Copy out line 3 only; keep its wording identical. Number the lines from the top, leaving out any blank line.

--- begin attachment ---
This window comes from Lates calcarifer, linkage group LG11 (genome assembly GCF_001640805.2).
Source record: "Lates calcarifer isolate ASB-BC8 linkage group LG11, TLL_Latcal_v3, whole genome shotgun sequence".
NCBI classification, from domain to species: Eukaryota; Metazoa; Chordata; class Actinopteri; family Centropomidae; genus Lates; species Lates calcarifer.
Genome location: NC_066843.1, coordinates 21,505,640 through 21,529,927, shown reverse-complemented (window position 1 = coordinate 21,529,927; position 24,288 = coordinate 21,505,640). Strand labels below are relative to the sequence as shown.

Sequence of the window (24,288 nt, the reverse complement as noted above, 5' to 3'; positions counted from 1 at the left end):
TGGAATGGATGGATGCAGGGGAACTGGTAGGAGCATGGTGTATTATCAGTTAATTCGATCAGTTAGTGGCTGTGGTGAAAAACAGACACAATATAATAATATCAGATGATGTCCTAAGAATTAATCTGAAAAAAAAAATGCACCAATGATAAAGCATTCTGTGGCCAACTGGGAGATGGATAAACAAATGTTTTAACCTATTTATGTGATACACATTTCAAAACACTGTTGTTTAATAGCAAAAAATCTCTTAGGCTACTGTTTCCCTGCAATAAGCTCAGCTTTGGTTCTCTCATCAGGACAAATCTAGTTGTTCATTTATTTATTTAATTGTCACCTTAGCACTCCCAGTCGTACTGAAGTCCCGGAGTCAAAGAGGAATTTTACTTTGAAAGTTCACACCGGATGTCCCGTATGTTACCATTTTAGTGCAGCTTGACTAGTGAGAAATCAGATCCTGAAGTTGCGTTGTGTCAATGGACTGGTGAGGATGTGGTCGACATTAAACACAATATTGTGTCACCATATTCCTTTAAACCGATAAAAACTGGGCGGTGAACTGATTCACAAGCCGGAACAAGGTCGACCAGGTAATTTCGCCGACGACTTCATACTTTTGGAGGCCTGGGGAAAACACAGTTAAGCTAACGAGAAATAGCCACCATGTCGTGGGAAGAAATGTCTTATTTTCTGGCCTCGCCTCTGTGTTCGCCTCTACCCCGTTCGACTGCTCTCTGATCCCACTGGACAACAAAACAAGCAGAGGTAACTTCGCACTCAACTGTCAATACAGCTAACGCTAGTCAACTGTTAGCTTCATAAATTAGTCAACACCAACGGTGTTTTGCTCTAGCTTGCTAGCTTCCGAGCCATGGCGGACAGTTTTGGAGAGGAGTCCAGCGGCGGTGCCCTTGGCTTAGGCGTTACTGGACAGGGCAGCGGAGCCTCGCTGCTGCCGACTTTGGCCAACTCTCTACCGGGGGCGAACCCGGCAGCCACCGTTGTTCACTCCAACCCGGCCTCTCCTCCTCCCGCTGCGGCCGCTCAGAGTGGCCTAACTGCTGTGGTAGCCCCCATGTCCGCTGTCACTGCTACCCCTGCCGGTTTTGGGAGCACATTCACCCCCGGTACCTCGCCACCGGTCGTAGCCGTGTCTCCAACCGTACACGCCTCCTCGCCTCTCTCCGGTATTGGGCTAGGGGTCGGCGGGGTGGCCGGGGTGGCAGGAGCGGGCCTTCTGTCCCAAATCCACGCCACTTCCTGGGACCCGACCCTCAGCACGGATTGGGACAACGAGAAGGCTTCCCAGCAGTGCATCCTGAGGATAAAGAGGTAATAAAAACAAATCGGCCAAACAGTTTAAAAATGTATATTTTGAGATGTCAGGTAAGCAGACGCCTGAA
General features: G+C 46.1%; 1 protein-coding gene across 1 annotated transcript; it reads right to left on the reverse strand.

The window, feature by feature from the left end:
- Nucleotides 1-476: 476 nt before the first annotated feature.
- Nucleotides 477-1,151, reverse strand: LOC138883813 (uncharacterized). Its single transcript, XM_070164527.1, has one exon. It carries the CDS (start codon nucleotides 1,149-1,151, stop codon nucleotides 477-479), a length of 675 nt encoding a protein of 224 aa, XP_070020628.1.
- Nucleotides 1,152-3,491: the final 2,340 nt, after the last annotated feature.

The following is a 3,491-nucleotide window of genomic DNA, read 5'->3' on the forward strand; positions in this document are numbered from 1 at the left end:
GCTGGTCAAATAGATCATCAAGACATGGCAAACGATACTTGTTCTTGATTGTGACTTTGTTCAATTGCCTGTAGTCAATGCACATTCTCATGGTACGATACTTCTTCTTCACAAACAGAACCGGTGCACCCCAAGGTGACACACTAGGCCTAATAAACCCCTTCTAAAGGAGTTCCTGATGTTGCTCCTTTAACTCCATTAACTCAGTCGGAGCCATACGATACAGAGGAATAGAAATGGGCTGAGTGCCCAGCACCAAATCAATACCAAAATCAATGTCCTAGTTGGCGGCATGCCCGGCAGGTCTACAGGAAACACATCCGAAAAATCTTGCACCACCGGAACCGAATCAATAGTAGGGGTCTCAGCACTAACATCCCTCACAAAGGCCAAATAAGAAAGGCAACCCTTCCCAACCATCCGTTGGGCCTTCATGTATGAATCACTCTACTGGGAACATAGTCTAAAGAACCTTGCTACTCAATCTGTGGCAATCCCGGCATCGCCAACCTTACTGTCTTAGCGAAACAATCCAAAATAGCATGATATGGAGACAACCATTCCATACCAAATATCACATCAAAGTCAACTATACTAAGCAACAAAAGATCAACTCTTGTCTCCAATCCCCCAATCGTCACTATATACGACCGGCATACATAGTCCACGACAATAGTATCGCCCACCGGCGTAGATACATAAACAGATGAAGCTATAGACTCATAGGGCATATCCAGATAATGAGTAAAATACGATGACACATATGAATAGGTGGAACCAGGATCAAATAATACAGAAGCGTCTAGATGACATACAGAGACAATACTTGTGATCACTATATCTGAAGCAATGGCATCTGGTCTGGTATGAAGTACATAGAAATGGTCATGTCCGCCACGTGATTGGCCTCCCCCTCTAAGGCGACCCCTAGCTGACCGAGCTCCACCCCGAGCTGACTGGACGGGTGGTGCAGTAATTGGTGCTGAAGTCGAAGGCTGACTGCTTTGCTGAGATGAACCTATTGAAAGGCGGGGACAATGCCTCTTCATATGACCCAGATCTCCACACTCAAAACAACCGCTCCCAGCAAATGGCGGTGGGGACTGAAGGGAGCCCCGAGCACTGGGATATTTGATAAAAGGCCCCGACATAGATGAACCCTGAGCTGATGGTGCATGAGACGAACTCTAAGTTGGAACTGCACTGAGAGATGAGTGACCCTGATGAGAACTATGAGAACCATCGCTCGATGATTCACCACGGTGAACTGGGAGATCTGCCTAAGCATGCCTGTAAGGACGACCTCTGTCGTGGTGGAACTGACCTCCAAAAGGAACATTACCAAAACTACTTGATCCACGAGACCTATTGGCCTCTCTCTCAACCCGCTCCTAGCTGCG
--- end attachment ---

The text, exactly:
NCBI classification, from domain to species: Eukaryota; Metazoa; Chordata; class Actinopteri; family Centropomidae; genus Lates; species Lates calcarifer.